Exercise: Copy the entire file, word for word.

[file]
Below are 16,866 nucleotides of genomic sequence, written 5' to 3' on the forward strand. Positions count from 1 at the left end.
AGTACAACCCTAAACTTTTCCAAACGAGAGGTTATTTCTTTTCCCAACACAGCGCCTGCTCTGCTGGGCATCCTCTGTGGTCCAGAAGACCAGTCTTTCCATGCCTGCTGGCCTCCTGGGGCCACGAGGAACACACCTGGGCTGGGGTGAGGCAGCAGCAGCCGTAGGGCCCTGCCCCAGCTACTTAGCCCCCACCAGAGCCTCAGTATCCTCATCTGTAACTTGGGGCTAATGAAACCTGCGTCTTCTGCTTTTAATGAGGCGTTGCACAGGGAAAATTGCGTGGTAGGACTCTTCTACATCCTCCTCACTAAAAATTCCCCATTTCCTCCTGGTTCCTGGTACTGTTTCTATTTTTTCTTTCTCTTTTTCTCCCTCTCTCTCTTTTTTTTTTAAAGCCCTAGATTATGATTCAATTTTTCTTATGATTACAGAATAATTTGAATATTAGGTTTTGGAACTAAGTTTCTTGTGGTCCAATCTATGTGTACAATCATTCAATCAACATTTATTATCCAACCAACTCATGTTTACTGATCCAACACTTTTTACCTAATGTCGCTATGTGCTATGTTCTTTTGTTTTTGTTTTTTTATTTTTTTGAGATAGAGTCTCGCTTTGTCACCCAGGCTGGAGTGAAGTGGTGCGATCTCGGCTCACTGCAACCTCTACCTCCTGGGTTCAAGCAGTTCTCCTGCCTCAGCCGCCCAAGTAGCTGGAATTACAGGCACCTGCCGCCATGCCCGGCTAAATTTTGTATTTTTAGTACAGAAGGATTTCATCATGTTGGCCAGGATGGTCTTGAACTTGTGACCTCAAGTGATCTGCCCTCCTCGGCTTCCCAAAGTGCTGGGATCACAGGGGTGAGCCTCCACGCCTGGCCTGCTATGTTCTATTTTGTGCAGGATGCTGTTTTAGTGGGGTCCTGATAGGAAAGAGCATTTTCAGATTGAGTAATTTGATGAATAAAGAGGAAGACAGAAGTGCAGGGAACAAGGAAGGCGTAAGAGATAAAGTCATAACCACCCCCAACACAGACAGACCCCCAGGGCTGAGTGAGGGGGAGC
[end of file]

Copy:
Below are 16,866 nucleotides of genomic sequence, written 5' to 3' on the forward strand. Positions count from 1 at the left end.
AGTACAACCCTAAACTTTTCCAAACGAGAGGTTATTTCTTTTCCCAACACAGCGCCTGCTCTGCTGGGCATCCTCTGTGGTCCAGAAGACCAGTCTTTCCATGCCTGCTGGCCTCCTGGGGCCACGAGGAACACACCTGGGCTGGGGTGAGGCAGCAGCAGCCGTAGGGCCCTGCCCCAGCTACTTAGCCCCCACCAGAGCCTCAGTATCCTCATCTGTAACTTGGGGCTAATGAAACCTGCGTCTTCTGCTTTTAATGAGGCGTTGCACAGGGAAAATTGCGTGGTAGGACTCTTCTACATCCTCCTCACTAAAAATTCCCCATTTCCTCCTGGTTCCTGGTACTGTTTCTATTTTTTCTTTCTCTTTTTCTCCCTCTCTCTCTTTTTTTTTTAAAGCCCTAGATTATGATTCAATTTTTCTTATGATTACAGAATAATTTGAATATTAGGTTTTGGAACTAAGTTTCTTGTGGTCCAATCTATGTGTACAATCATTCAATCAACATTTATTATCCAACCAACTCATGTTTACTGATCCAACACTTTTTACCTAATGTCGCTATGTGCTATGTTCTTTTGTTTTTGTTTTTTTATTTTTTTGAGATAGAGTCTCGCTTTGTCACCCAGGCTGGAGTGAAGTGGTGCGATCTCGGCTCACTGCAACCTCTACCTCCTGGGTTCAAGCAGTTCTCCTGCCTCAGCCGCCCAAGTAGCTGGAATTACAGGCACCTGCCGCCATGCCCGGCTAAATTTTGTATTTTTAGTACAGAAGGATTTCATCATGTTGGCCAGGATGGTCTTGAACTTGTGACCTCAAGTGATCTGCCCTCCTCGGCTTCCCAAAGTGCTGGGATCACAGGGGTGAGCCTCCACGCCTGGCCTGCTATGTTCTATTTTGTGCAGGATGCTGTTTTAGTGGGGTCCTGATAGGAAAGAGCATTTTCAGATTGAGTAATTTGATGAATAAAGAGGAAGACAGAAGTGCAGGGAACAAGGAAGGCGTAAGAGATAAAGTCATAACCACCCCCAACACAGACAGACCCCCAGGGCTGAGTGAGGGGGAGC